Facebook Is The Number One Platform For Sex Trafficking Recruitment, Report Finds

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Marlo Safi Culture Reporter
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A majority of online victim recruitment for sex trafficking occurred on Facebook in 2020, and children were more likely to be recruited through the social media platform than adults, a report by the Human Trafficking Institute found.

The internet was the most common location for recruitment of trafficking victims in 2020, and 59% of online victim recruitment in active sex trafficking cases happened through Facebook, the 2020 Federal Human Trafficking Report said. 

(KAREN BLEIER/AFP via Getty Images)

The report is based off of data from 1,499 individuals listed as victims by prosecutors in active 2020 human trafficking cases. Active cases include those in which defendants were charged in 2020 and those in which defendants had charges pending in trial in 2020 or had a case on appeal. (RELATED: Prosecutors Say Virginia Lawyer Used ‘Sugar Daddy’ Website To Lure Underage Girls Into Sex Trafficking And Paid Threesomes)

Facebook is “by far the most frequently referenced website or app in public sources connected with these prosecutions, which was also true in 2019,” the report said.

Sex trafficking victims were also recruited on the street, at stores, in a cult, at parties and at bus stops, among other locations, in descending order of the number of cases.

But the internet was a more common location for sex trafficking recruitment than all of these physical locations. Although Facebook has a reputation for being less popular among teenagers, recruiters used it more for recruiting children than they did for recruiting adults in 2020 active sex trafficking cases, according to the report.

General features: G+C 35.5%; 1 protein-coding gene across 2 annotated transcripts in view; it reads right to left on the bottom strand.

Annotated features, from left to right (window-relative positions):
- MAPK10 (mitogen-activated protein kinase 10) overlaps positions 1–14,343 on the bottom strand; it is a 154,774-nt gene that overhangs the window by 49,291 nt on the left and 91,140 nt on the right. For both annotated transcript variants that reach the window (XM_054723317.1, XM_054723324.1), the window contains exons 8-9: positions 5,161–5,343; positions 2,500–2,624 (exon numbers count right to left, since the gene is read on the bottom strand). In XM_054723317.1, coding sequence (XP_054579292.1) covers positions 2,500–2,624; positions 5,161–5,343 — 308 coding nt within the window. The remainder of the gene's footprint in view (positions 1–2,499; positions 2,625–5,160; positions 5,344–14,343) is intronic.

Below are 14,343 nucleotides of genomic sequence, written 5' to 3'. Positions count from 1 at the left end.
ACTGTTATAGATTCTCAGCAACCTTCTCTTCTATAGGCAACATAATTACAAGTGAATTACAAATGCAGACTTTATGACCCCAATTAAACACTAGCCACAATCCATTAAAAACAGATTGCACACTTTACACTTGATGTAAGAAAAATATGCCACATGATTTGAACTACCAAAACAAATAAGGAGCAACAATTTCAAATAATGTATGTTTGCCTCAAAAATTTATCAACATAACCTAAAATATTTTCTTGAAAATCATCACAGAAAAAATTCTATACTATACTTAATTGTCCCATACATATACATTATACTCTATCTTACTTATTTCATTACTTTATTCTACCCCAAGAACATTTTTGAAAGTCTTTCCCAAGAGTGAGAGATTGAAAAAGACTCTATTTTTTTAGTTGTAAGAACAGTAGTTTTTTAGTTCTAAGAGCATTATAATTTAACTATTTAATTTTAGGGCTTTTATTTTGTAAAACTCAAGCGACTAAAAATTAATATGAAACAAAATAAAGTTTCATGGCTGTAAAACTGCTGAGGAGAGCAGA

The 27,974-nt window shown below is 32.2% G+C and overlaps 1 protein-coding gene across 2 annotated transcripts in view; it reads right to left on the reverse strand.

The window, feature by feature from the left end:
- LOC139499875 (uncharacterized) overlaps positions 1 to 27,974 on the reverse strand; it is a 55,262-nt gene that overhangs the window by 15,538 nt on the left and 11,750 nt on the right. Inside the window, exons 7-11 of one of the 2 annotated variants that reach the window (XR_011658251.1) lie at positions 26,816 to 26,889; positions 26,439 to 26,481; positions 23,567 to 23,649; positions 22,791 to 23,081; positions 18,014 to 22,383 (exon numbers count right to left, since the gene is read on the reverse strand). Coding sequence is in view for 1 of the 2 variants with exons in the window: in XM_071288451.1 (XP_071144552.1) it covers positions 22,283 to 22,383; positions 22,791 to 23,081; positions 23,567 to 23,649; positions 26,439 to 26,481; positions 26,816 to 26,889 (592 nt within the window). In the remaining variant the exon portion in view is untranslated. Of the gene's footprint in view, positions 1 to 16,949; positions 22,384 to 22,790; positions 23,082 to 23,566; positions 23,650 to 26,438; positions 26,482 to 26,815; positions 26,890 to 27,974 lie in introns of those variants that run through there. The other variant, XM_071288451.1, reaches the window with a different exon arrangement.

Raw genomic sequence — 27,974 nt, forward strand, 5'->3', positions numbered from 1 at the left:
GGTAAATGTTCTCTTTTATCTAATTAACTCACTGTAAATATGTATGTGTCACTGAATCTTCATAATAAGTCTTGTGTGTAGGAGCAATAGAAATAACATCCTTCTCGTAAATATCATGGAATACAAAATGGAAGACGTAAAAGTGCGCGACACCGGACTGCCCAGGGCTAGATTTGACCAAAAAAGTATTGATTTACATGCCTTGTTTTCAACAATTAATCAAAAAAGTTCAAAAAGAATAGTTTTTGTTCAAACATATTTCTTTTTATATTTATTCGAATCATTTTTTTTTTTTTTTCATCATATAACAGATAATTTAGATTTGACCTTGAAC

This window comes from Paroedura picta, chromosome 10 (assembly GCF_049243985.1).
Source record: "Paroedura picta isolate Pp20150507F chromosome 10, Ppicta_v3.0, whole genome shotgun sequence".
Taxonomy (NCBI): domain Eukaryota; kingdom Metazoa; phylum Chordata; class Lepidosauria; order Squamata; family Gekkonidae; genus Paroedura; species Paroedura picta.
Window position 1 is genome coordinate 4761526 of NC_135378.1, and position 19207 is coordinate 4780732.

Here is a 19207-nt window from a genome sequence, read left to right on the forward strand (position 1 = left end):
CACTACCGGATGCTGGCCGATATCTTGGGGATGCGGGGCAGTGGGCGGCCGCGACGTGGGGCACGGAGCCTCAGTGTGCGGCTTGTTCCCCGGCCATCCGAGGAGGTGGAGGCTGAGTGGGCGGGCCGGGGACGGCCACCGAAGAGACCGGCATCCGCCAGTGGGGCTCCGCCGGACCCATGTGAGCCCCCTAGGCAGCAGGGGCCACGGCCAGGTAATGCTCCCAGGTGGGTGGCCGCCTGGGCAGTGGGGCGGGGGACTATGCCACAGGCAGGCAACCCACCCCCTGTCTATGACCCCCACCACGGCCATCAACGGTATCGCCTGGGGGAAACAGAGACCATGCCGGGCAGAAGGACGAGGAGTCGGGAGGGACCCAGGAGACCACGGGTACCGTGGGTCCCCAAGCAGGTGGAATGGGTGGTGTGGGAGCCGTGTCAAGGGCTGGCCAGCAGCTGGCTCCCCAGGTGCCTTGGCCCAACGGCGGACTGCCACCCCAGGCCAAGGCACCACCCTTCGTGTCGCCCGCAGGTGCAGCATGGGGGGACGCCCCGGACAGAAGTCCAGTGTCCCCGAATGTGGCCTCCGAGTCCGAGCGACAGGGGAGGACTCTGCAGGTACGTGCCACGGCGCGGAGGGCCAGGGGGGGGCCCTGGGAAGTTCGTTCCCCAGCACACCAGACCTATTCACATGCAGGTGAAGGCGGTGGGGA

Sixty-five percent of child victims were recruited through Facebook, while 36% of adult victims were recruited through the social media platform. 

For adults, WeChat was the most used platform for sex trafficking recruitments, with Facebook as the second most used platform, and then Instagram. For child victims, Instagram was the second most frequently cited platform for recruiting children, accounting for 14% of recruitments. Snapchat was the third most frequently cited, accounting for 8%.

“Sex trafficking and child exploitation are abhorrent and we don’t allow them on Facebook,” Facebook told CBS News. “We have policies and technology to prevent these types of abuses and take down any content that violates our rules.”

The report explains the shift in sex trafficking recruitment cases, which used to mostly involve street recruitment in the early 2000s during the early years of the Trafficking Victims Protection Act, a law that established a national framework for the federal response to human trafficking. 

But by 2011, the internet became the top location of recruitment and has been every year since, according to the report. Since 2000, the year that the Trafficking Victims Protection Act was implemented, 30% of all victims identified in federal sex trafficking cases were recruited online. 

The internet is also the most used method of soliciting commercial sex, and has been since 2006, according to the report.

“Online solicitation has dwarfed other tactics used by traffickers to solicit buyers of commercial sex for over a decade, appearing as the primary form of solicitation in over twice as many criminal cases as any other method each year since 2008,” the report said.

“In fact, online solicitation was the primary strategy employed by traffickers in 81% (1,349) of all federal sex trafficking prosecutions filed from 2000 through 2020,” according to the report. 

The report also found that it is rare in human trafficking cases — both sex trafficking and forced labor — for traffickers to kidnap strangers off the street. 

Traffickers often exploited pre-existing relationships with victims to lure them into sex trafficking. The most common type of relationship exploited for recruitment was between the victim and an intimate partner or spouse, which was 24% of cases. The other most common relationships were mutual friend, friend or classmate, drug dealer, parent or guardian, religious leader, extended family, and landlord, in descending order.